The Engineers’ Heavy Artillery

Now came further excavations to widen this passage to the full dimensions required for the passage of trains. For this purpose the railway builders’ heavy artillery - steam shovels - joined in the battle. These huge machines scraped and dug away at the rock and moved forward on the average some 40 ft per day; and as the operations progressed the rate of advance speeded up. The amount of crushed rock these machines handled and emptied into the trucks on the light railway was estimated to have been approximately one million cubic yards.

In the wake of the steam shovels came the small army of men whose job it was to line the entire tunnel with concrete.

The tunnel was named “The Connaught Tunnel” in honour of the Duke of Connaught, then Governor-General of Canada. The tunnel is notable for the rapidity with which it was built and for the introduction of the pioneer-bore method then employed for the first time. The cost of the tunnel was roughly £1,125,000, but it shortened the route by four and a half miles.

Not long after the opening of Roger’s Pass, the two railway armies from the west and the east met six years ahead of schedule. The Atlantic and the Pacific coasts of Canada were linked by the railway - the arduous explorations of men like Rogers and Moberly, the persistence of Sandford Fleming and other engineers had not been in vain.

This fine steel bridge carries the line across British Columbia’s biggest river

OVER THE SWIRLING WATERS of the Fraser, this fine steel bridge carries the line across British Columbia’s biggest river.

On November 7, 1885, Lord Strathcona drove in the last spike at Craigellachie. And later Queen Victoria cabled congrat-ulations to the Dominion of Canada, on the termination of a work her Majesty considered “of great importance to the whole British Empire”.

The first transcontinental train was run in 1886. To-day, at Craigellachie, stands an obelisk in commemoration of the completion of the Canadian Pacific Railway.

The construction of the Connaught Tunnel was only one of the many revisions and additions the Canadian Pacific Railway has made on its line since it was opened to traffic. Among these improvements was the diversion of the Illecillewaet River, the flood waters of which had threatened the approach to the Connaught Tunnel. Either a viaduct had to be built or the river diverted. The latter course was chosen, and an embankment was thrown up and a great trench dug parallel to the railway through which the river was made to flow.

WINDING ITS WAY through the Rocky Mountains

WINDING ITS WAY through the Rocky Mountains, the CPR express shown here follows the route of the Fraser River, which reaches the Pacific near Vancouver.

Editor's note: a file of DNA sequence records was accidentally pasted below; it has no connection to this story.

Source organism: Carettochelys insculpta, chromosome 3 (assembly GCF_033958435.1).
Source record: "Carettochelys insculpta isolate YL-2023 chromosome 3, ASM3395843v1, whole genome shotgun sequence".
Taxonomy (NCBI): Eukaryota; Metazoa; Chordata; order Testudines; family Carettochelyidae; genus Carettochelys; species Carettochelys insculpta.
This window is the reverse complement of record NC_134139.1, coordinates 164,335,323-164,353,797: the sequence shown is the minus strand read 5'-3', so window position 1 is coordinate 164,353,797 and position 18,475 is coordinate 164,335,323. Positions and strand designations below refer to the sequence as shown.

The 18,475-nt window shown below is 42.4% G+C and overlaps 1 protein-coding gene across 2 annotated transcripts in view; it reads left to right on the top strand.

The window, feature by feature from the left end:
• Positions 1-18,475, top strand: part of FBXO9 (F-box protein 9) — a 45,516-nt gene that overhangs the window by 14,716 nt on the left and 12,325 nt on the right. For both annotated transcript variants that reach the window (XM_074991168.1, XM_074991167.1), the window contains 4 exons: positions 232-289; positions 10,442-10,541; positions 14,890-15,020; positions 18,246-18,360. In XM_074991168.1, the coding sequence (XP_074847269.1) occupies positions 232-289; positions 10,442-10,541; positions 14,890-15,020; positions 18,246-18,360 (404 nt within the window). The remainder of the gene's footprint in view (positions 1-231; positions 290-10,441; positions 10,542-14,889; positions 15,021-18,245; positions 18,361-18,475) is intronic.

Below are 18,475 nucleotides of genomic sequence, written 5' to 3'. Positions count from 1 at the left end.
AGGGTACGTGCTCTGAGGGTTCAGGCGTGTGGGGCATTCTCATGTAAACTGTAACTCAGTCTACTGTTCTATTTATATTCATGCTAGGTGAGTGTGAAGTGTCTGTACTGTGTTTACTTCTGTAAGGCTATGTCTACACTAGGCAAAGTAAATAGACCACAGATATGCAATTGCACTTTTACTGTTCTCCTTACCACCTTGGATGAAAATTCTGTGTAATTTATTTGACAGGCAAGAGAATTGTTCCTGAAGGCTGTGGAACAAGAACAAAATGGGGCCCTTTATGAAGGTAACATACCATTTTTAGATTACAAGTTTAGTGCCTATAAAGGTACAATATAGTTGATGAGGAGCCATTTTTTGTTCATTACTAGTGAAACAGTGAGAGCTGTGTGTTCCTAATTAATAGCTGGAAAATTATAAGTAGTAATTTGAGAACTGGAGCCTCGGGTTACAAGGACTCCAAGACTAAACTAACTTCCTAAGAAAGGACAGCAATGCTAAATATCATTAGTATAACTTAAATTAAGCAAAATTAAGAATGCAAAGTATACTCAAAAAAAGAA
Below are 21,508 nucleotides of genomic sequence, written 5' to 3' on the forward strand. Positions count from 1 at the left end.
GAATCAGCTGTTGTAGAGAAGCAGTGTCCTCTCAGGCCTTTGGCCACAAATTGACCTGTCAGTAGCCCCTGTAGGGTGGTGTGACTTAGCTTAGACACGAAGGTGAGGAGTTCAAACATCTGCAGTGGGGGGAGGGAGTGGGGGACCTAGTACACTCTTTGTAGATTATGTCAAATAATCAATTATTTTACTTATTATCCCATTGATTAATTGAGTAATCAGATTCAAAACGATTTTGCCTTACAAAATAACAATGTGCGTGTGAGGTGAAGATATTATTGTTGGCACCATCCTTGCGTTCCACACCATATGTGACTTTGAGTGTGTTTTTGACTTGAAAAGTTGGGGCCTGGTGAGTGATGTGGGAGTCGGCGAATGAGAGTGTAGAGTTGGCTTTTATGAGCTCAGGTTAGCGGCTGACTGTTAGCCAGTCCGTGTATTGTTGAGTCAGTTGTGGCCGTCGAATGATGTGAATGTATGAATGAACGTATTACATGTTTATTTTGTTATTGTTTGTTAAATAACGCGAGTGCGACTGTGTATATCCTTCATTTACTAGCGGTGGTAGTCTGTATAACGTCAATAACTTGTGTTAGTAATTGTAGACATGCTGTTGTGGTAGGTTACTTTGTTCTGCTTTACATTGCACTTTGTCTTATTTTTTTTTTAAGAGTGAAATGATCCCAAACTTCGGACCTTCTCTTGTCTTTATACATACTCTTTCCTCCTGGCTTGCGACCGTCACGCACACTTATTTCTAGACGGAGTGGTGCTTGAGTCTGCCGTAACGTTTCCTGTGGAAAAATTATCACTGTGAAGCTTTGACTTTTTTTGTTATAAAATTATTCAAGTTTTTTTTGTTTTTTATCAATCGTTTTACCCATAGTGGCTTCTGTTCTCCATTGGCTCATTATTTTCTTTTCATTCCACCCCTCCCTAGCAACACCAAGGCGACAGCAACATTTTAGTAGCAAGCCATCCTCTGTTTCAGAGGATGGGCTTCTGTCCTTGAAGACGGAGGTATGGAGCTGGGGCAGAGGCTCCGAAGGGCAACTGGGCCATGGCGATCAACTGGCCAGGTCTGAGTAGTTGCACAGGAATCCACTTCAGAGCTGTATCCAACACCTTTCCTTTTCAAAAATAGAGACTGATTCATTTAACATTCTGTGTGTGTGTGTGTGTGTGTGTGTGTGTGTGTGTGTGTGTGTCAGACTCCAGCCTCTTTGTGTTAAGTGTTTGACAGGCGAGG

The work at Connaught Tunnel eliminated the windings of the former route that included seven complete circles, and also the wonderful loops by which the engineers of the ‘eighties made it possible for trains to descend the mountain slopes. The elimination, too, of the four miles of snow-sheds through which the original line had to pass is certainly one of the most important factors from the traffic point of view. Formerly, during the winter and the spring, this particular stretch of line represented a perpetual source of anxiety; snow-ploughs and large gangs of men had to be always kept ready to hurry out along the track to deal with an emergency - perhaps an avalanche of crushing dimensions, which had broken up a snow-shed, thus completely blocking the line and suspending all traffic.

In re-designing the route the constructors were compelled to abandon the old station of Glacier one and a half miles to the south. A new station bearing the same name has, however, been built near the western portal of the Connaught Tunnel. This district has become a very popular tourist centre.

For the convenience of visitors to the Illecillewaet Glacier the railway company had built a large hotel near the first Glacier station. The hotel has not been moved or abandoned, but an excellent road for cars gives the traveller easy access to it. From the new station the track pursues a straight course down the valley, practically parallel with the old line, which it eventually rejoins at Cambie.

Another most important improvement on the trans-Canada line has been the construction of an alternative way through the Rocky Mountains. This latter route crossed the mountains at a comparatively reasonable elevation through the Crow’s Nest Pass, and incidentally taps a productive coal district. The train on the stretch between Lethbridge and Macleod passes over the famous Lethbridge Viaduct. When the section was first laid, the winding Belly River had to be crossed by a number of wooden bridges, while there were curves of 818 ft radius and gradients of 52 ft per mile. When the wooden bridges became unsafe, the engineers decided to rebuild the entire section and introduce two very long bridges. Of these the Lethbridge Viaduct is some 5,320 ft long, and in one place 314 ft above the river. The travelling crane which set the steel towers in place weighed over 300 tons. Owing to the terrific pressure of the wind, the riveters had to be protected in a steel cage, and only two lives were lost during the construction. In the building of the Lethbridge Viaduct, over 12,000 tons of metal were used and 7,690 gallons of paint.

The story of the building of the Canadian Pacific Railway begins with a small band of pioneers, and ends with one of the greatest railway systems in the world.


You can read more on “The Canadian Pacific Railway”, “The Doorway to Canada” and

“The Grand Trunk Railway” on this website.